Egg-Freezing: Is it Truly an Employee Benefit? (Frozen Series, Part 1)

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James Wu

Claudia Castillo

Claudia Castillo

In January 2015, Apple became the next large Silicon Valley high-tech company to offer a new employee benefit: Covering the cost for cryopreservation, i.e., paying for women to freeze their eggs. Facebook rolled out a similar benefit to its employees in 2014.

Though it is possible (and likely) that other companies, law firms, financial services firms and other employers offer, or are analyzing whether to offer, egg-freezing benefits, Apple and Facebook are leading the way.

According to NBC News, Apple and Facebook provide up to $20,000 to eligible employees for egg-freezing costs. Employees may also use this benefit to help pay for infertility treatments and sperm donors, and Apple also helps with adoption costs.[1]

The egg freezing procedure can cost up to $10,000 and storage of the eggs is around $500 a year. According to an article in the Ms. Magazine blog, fertility expert Dr. Jeffrey Steinberg, founder of The Fertility Institutes, has explained that women in their 20s freezing their eggs could expect success rates of 65-90 percent, women in their 30s, a 50-78 percent rate and those in their 40s, only 5 to 15 percent.[2]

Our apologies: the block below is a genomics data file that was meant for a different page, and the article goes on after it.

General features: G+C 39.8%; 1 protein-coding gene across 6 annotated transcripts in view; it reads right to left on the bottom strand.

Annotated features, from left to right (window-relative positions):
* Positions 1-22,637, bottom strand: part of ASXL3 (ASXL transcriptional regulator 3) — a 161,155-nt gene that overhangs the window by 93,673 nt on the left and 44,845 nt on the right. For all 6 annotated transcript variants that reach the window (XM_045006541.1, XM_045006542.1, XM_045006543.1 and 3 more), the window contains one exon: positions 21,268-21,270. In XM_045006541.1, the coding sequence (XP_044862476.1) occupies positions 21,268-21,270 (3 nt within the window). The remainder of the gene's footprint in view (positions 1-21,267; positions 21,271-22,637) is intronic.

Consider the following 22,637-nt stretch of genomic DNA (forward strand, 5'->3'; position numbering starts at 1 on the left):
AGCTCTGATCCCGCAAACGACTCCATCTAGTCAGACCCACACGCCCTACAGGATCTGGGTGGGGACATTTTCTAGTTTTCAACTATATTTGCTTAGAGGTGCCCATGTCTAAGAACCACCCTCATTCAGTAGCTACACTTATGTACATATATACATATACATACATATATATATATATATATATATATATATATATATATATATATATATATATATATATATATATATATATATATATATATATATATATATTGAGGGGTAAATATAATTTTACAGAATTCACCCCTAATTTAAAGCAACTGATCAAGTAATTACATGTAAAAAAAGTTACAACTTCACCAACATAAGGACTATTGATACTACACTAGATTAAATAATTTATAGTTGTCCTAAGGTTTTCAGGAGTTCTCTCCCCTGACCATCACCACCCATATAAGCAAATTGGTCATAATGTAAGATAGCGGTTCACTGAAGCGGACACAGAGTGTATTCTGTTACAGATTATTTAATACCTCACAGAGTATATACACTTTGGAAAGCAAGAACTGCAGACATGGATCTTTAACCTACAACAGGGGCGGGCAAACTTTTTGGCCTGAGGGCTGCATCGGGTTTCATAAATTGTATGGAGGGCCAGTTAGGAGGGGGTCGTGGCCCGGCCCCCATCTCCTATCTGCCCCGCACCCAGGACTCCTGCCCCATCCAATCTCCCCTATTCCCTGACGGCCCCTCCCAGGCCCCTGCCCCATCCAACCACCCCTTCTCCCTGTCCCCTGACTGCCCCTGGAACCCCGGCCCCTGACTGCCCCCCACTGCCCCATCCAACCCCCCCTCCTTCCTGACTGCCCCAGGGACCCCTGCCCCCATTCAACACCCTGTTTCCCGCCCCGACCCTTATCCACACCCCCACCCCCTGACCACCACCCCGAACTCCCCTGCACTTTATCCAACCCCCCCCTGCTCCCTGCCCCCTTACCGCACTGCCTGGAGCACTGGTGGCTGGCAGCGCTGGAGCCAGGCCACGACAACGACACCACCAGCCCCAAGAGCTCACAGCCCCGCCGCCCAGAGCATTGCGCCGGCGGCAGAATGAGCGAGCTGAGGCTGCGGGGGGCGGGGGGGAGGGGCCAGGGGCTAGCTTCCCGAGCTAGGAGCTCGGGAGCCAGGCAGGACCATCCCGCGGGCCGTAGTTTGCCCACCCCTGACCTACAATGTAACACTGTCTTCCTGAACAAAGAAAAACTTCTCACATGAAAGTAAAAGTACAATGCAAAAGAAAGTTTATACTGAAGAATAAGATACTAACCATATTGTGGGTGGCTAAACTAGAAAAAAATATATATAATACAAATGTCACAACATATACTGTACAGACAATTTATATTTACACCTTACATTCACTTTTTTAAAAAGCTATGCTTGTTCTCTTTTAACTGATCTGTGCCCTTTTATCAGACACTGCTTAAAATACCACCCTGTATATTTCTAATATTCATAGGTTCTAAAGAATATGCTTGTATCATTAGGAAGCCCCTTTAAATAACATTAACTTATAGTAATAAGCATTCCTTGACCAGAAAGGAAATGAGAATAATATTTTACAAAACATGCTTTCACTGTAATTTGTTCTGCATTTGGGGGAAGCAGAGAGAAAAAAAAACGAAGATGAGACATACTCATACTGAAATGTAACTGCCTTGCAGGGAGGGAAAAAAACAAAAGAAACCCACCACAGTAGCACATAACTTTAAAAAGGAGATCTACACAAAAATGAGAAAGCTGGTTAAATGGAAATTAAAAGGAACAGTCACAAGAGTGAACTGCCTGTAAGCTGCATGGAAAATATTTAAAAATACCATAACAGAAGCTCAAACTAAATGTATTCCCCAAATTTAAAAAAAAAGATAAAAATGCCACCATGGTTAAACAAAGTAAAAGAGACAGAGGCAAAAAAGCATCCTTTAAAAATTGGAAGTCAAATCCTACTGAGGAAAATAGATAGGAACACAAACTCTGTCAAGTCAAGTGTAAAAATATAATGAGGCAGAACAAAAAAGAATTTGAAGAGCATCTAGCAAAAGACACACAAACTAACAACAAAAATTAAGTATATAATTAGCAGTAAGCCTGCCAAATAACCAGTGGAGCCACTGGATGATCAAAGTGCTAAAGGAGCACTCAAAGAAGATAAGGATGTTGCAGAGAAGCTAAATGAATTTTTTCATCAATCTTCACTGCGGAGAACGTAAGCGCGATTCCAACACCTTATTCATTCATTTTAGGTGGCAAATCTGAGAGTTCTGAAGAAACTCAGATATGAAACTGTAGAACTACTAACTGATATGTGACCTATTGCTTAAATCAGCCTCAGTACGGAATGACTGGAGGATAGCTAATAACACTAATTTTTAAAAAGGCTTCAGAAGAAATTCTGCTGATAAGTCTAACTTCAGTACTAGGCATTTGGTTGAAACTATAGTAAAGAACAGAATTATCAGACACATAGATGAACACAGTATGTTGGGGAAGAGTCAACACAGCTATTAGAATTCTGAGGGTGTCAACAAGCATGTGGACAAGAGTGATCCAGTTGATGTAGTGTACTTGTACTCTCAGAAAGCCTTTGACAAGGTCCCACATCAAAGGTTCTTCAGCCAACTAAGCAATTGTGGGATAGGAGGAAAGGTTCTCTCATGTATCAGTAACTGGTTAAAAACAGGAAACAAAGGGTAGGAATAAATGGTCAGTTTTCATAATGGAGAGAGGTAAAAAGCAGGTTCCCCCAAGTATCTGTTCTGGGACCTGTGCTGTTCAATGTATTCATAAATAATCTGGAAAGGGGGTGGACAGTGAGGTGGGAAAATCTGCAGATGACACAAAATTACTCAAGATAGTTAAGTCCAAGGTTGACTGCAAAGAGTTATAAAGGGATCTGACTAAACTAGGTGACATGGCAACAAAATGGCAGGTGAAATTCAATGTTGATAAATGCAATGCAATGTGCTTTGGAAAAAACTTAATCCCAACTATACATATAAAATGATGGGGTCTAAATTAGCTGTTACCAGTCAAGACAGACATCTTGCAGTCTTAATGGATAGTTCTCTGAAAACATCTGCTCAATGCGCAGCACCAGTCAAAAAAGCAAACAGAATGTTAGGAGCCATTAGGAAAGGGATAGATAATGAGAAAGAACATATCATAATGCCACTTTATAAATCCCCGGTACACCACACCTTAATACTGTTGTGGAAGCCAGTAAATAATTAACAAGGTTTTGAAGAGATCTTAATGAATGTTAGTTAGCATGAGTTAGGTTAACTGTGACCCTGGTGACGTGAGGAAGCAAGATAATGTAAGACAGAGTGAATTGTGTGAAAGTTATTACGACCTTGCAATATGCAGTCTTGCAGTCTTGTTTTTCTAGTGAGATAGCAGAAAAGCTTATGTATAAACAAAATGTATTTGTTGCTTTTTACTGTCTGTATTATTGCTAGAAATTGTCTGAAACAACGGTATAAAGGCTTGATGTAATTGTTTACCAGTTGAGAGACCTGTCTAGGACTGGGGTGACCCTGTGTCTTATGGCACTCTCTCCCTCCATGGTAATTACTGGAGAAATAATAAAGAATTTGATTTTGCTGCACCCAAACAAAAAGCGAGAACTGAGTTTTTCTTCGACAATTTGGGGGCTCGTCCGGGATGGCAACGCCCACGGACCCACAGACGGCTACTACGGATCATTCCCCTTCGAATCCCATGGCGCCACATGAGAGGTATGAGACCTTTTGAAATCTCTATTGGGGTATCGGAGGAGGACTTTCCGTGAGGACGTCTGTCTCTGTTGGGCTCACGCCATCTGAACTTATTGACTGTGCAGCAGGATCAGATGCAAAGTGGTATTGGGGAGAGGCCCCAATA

Thus, to increase the probability that the process will lead to a pregnancy down the road, it is recommended that women go through the egg freezing procedure twice (to freeze 20 eggs)—an estimated cost of $20,000.

An Attempt to Recruit and Retain Employees…

Like most benefits offered by employers (401k plans, group insurance plans, free meals, ping-pong tables and dry cleaning services), cryopreservation and fertility benefits were rolled out to attract and retain top-notch employees.

As noted in its press release, Apple stressed that it continues “to expand [its] benefits for women, with a new extended maternity leave policy, along with cryopreservation and egg storage as part of our extensive support for infertility treatments. … We want to empower women at Apple to do the best work of their lives as they care for loved ones and raise their families.”[3]

Per Ms. Magazine blog, and the National Center for Women & Information Technology, “56 percent of women in tech leave midway through their careers, double the rate at which men leave the industry. The desire to raise families is a major factor in this.”[4]

Indeed, “[a]nything that gives women more control over the timing of fertility is going to be helpful to professional women,” said Shelley Correll, a sociology professor and director of the Clayman Institute for Gender Research at Stanford University. “It potentially addresses the conflicts between the biological clock and the clockwork of women’s careers: The time that’s most important in work, for getting your career established, often coincides with normal fertility time for women. This can potentially help resolve that by pushing women’s fertility into the future.”[5]

… Or an Attempt to Avoid the Bigger Issue?

Some critics of these new benefit policies point out the seemingly obvious attempt to avoid (or delay) focusing on the overarching issue of promoting career AND family life vs. promoting career and delaying family life.